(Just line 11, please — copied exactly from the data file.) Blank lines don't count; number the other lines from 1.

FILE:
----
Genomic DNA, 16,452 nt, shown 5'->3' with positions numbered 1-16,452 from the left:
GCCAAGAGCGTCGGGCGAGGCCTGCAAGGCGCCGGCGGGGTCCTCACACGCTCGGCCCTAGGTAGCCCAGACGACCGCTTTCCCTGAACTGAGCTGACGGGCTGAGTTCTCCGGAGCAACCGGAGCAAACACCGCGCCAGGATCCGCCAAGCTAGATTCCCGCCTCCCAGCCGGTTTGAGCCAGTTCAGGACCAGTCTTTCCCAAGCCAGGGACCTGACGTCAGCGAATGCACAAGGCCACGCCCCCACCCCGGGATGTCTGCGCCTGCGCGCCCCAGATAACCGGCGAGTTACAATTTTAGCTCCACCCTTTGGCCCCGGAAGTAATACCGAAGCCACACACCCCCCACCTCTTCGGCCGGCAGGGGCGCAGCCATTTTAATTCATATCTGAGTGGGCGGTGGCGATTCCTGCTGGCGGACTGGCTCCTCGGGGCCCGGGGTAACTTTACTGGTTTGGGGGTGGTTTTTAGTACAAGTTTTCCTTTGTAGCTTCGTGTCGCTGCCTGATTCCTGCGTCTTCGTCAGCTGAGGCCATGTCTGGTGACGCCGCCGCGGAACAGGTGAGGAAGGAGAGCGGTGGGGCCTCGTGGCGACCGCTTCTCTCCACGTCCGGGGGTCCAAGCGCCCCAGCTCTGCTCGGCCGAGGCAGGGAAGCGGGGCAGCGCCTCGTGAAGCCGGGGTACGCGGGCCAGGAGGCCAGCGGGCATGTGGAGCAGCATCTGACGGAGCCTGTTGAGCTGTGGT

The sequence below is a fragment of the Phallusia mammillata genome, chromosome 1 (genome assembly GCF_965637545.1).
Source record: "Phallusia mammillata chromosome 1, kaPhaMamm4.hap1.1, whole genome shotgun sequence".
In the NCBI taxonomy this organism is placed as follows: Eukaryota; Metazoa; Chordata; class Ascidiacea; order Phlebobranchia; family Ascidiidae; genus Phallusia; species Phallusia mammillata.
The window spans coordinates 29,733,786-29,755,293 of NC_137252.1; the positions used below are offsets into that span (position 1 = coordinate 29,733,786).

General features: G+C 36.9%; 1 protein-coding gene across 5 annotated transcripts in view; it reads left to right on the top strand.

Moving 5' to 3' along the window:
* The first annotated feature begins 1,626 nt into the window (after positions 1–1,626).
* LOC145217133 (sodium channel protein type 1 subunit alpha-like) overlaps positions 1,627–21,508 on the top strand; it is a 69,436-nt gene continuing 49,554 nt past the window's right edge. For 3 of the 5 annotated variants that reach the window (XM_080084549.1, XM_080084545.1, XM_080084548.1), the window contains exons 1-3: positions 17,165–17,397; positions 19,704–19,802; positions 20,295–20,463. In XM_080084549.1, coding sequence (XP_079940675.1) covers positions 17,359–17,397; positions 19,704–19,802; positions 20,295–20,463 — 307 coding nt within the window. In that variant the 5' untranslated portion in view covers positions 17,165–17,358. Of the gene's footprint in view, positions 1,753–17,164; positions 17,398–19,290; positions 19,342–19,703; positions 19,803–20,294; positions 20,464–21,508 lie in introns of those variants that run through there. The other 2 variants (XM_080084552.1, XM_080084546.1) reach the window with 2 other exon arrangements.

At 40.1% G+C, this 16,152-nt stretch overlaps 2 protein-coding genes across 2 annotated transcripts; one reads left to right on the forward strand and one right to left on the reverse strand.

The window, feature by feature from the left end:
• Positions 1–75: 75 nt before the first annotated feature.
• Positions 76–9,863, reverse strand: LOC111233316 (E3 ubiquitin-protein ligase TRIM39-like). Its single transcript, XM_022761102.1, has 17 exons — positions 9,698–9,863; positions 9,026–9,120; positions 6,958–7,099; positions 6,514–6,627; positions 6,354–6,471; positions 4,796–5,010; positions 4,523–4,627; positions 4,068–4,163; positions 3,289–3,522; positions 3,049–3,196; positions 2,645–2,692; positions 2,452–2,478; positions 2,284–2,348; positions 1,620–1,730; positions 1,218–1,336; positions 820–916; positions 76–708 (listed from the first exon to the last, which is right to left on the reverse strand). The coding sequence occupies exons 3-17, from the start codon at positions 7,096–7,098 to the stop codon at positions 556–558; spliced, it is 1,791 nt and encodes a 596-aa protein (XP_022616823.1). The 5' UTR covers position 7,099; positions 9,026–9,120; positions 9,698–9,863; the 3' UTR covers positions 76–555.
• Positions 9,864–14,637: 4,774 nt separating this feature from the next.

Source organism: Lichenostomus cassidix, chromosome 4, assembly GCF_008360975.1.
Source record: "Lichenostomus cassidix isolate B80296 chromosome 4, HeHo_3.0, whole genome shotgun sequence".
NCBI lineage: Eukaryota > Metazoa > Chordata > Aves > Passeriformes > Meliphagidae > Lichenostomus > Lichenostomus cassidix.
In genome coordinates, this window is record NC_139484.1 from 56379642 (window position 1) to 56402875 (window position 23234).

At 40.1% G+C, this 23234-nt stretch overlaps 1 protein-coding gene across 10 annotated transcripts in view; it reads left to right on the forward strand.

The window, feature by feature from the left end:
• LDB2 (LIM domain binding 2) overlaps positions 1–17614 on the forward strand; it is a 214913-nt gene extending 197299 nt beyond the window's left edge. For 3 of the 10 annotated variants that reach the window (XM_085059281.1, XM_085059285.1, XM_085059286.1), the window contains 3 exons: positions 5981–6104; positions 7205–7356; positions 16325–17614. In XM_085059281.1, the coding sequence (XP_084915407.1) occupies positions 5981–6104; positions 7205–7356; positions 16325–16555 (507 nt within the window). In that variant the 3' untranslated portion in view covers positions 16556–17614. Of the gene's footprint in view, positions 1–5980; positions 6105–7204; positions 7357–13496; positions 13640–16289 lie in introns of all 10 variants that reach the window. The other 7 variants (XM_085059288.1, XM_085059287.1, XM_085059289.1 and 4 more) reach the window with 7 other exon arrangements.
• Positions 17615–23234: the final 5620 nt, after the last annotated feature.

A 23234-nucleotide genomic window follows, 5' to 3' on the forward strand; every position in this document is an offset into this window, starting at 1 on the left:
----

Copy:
At 40.1% G+C, this 16,152-nt stretch overlaps 2 protein-coding genes across 2 annotated transcripts; one reads left to right on the forward strand and one right to left on the reverse strand.